You are right about Butlers op-ed piece. She admits that academics play bait-and-switch by making some outrageous statement to gain attention (and tenure) and then explaining in the fine print that they really mean some banality that would be maked trite in a hight-school essay. Im almost ready to pay the $2.95 to read the example again.

  9. I am sure, as John Hinchey suggests, that my diagnosis is incomplete at best. Foucault and the Foucaultettes wrote clearly thirty years ago, when their theory was new and they felt obliged to make themselves understood. But if this prose is just a symptom of the death-agony of the academic left then it’s certainly taking its sweet time to expire. And I thank John for mentioning scientism, which also plays a part.

    John’s distinction between private and public universities, however, is mostly nominal. As Hillsdale College found out, it is almost impossible for an American university not to accept tax money even if it doesn’t want any.

    I certainly did not intend to sweep all academic philosophy or literary interpretation into this dustbin. Any friend of Perry Miller or Saul Kripke is a friend of mine.

  10. Yeah, the lingo is a shibboleth. Yeah, the ideas are simple (as the huge majority of ideas are).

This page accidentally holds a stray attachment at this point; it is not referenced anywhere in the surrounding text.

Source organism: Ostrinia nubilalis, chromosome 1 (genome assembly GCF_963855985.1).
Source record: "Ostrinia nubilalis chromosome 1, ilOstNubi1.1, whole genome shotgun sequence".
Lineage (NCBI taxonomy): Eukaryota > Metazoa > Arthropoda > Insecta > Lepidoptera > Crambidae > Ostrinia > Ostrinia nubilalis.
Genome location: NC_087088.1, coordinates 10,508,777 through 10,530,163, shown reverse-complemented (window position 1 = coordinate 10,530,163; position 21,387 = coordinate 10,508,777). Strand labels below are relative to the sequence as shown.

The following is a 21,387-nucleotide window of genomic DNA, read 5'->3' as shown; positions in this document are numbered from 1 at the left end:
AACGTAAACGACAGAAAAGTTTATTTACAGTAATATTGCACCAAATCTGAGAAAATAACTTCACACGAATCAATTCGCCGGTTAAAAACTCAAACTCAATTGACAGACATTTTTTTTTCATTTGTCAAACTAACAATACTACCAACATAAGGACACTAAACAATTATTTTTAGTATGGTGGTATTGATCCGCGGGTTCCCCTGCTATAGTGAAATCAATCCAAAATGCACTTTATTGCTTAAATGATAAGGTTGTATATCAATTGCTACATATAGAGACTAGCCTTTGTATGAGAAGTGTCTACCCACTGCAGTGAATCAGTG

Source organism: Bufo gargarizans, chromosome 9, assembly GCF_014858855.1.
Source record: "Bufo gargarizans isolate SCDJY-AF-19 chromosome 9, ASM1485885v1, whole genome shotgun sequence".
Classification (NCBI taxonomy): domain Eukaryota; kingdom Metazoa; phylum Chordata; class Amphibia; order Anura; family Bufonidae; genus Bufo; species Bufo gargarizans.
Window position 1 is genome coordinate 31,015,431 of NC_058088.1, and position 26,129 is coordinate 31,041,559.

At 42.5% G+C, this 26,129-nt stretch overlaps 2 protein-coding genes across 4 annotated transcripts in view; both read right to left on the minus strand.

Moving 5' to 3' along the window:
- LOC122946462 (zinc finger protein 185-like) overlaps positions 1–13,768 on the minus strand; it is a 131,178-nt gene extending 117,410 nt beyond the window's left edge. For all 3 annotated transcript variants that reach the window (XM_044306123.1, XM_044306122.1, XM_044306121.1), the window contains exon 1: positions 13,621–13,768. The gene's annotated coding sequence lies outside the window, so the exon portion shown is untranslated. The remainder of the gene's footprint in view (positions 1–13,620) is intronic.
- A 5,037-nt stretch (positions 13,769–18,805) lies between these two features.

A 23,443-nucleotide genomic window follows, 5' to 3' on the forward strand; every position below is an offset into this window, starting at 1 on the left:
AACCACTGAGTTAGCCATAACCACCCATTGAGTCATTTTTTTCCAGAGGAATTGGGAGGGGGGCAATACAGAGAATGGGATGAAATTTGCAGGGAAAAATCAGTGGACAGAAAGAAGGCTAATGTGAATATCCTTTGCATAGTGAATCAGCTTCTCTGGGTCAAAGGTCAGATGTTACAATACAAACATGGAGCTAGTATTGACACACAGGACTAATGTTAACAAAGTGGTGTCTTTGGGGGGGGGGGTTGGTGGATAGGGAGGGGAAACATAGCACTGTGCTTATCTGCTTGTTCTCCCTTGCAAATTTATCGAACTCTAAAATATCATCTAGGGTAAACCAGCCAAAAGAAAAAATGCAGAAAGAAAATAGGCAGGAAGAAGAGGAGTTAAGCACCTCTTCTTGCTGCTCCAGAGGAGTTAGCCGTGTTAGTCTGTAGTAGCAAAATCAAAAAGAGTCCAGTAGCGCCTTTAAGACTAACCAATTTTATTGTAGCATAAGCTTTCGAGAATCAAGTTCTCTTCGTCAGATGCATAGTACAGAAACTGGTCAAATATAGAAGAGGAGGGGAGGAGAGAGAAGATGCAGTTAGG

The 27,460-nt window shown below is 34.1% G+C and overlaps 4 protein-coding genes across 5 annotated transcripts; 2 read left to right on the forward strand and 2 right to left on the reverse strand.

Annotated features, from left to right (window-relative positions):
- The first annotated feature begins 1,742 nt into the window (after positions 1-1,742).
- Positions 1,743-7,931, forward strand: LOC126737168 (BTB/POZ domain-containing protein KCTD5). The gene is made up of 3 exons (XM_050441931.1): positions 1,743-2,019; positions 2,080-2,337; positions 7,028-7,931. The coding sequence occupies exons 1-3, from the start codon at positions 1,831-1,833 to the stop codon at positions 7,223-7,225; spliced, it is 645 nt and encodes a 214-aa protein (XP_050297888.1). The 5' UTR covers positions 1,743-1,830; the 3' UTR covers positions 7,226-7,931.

Honestly, it amazes me that people can take this sort of crap seriously.

    I have a friend who’s into all kinds of utter bullshit sociological theory masquerading as literary criticism, and he explained it to me (indirectly) one day: "Theory is all BS, it’s just about having fun."

    Ms. Butler has some serious peacock feathers.

  11. Aaron’s Father:

    It is true that Kripke’s essentialism is both clear and wrong. However, Frege is just as wrong and much less clear. Has anything really satisfactory been written on the subject of names and descriptions?

    I haven’t read anything on the subject since the NYT Sunday mag did a puff piece on Kripke in the early 80’s at the same time I was taking a course with Kripke’s aged relative, Homer. Of course, I just had to read Saul then, much to the detriment of my course with Homer.

  12. Dennett, Nozick and Kripke, for all of their errors, are (or were) clear writers, to be sure, but what allows the confused and verbose ones to get away with it? The average, run-of-the-mill academic is sooo often mired in confusion and jargon… Why aren’t they more routinely called onto the carpet for it??

  13. So who are the truly embarrassing writers about cities & the built environment?

    Herbert Muschamp of The NYT is certainly at the top of my list. Some of his stuff is so densely dumb that I assume he writes it as self-parody.

    Anyone else?

  14. >Third: do not let the beginning of your sentence lead the reader to an expectation which is contradicted by the end.

    This rule is impossible to follow and still write well. Certainly violating this rule is the essence of humor — e.g., "No good deed goes unpunished." "No one can read the death of Little Nell without laughing," etc. To a slightly lesser degree, the point applies across all prose, and probably poetry, too.